Hallward Library versus George Green: Where should you study?
The eternal dilemma
Despite the multitude of study spaces strewn across UoN’s pastures green, you’d struggle to name hotspots flocked to more than Hallward Library and George Green. Since building on Hallward finished in 1973, students have been faced with what often seems an impossible choice: The immovable object of Hallward or the unstoppable force of George Green. It’s a debate that has raged on for decades with neither side ever seeming to gain any sort of lead, neither side able to overcome the other’s undeniable aura. It’s for this reason, that I feel that it is important to outline exactly why the dichotomy is continually embraced and why no one places their vote with the third option: Djangoly Learning Research Centre on Jubilee Campus.
Let’s get the big one out of the way first, which library is better to work in? Well, the answer is both.
You see it really depends on what sort of studying you’re doing and how you manage your workload. If you’re a last-minute specialist then you probably thrive in the airless second and third floor of Hallward, surrounded by the thick monotony of endless, indistinguishable booths. It’s not pretty, but damn were the designers effective at removing any semblance of a distraction. It has the potential to crush the spirit, but if you’re able to avoid that fate then you may come out the other side with a remarkably well-focused essay.
By comparison, George Green goes for a more life-affirming approach. The hustle and bustle of which can be distracting when trying to meet a fast-approaching deadline. In almost every other circumstance though, George Green’s commitment to sociability gives it a leg up over Hallward. Vastly open-plan in its nature, even in the supposed “silent study spaces”, it allows for a more laid-back, friendly atmosphere which is great for group projects or just general reduced-stress study sessions. It feels as though George Green is marketed to those contented to work little and often, not too worried if they bump into a mate on one of their many coffee breaks.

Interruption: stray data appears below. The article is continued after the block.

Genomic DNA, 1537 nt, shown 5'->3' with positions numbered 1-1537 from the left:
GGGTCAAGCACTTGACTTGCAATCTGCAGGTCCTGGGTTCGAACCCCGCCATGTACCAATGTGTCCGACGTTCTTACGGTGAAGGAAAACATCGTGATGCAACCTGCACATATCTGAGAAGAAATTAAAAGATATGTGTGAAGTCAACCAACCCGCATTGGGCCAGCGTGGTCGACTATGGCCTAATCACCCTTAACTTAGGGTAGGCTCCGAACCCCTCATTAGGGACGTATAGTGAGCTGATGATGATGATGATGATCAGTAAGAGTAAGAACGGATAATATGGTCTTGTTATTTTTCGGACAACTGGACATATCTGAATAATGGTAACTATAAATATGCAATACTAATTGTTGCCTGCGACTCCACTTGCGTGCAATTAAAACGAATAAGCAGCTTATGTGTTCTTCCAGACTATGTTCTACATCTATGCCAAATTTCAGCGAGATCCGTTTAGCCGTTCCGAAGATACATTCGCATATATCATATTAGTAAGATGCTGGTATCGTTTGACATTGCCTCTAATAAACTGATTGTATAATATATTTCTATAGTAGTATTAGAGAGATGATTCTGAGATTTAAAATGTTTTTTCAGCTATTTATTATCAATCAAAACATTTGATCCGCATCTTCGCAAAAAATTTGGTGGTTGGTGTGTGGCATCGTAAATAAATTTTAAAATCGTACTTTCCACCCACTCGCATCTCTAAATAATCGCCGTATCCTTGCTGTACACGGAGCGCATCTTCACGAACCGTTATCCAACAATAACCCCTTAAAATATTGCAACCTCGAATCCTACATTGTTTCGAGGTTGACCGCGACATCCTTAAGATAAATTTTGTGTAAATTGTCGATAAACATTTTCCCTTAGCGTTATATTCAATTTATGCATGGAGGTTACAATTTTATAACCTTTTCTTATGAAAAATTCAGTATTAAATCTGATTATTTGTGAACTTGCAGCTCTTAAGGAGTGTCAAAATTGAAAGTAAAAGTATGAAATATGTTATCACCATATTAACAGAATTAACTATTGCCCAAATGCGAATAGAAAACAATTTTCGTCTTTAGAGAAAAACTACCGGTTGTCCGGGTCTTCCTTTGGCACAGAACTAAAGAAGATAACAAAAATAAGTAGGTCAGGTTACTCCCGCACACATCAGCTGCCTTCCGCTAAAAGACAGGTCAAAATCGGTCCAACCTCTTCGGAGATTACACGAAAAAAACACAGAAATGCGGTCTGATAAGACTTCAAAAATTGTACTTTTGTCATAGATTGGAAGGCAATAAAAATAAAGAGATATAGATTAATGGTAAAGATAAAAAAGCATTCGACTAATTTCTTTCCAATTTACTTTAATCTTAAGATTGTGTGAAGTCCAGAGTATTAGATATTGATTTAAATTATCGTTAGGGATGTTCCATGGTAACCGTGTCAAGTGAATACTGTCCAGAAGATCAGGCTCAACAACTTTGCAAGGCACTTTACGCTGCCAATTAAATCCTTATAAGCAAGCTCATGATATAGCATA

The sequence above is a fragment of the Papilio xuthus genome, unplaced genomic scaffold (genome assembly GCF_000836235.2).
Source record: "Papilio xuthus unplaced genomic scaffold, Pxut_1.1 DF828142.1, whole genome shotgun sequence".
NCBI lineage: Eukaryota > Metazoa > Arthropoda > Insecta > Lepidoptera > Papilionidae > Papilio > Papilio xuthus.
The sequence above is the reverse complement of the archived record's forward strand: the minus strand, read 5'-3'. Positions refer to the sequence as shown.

Fancy yourself as a brooding academic? Boy, do I have the library for you. The dusty Hallward will no doubt suit your penchant for studying hefty tomes, sipping on that dark home brew and listening to old-school jazz. The mustiness is perfect as it forces you to go for many a quick breather, no doubt accompanied by your finest rolling tobacco. As you stand, looking up at those tiny windows, you ponder if you’d rather be in George Green. You then think about the homely brutalist architecture and swiftly get back to your pretentious Russian novel.
With its distinct lack of angular features and approachable busyness, George Green emulates the white noise of uni life. The tapping of keyboards competes for aural supremacy with the low mutter of gossip as students of all disciplines intersect for their study sessions. Wherever you’re seated, you’re only a few meters away from a hearty laugh or a mischievous giggle, a far cry away from the bleak functionality of Hallward.
George Green is a warm hug from an empathetic friend desperate to take you away from that stressful, yet nearly due essay. Hallward is the harsh taskmaster cloaking you in austerity, bearing down upon you as you regret leaving your assignment to the last minute. Pick your poison.
Does the George Green Cafe with its vast array of sandwiches and even soups finally allow it to beat out Hallward and its sub-par Cafe? Unfortunately so. Complete with way more seating and a groovier layout, George Green Cafe is hard to beat.
Hallward tried its best and despite being a better option for cramming in order to meet deadlines, it was never going to top the remarkable versatility of George Green. I think after getting over the initial disappointment, Hallward may accept this narrow defeat, revelling in the victory of not facing the same fate as the university’s other libraries, which apart from maybe the Djangoly Learning Research Centre and its harrowing views over the murkiest of waters, aren’t even in the debate.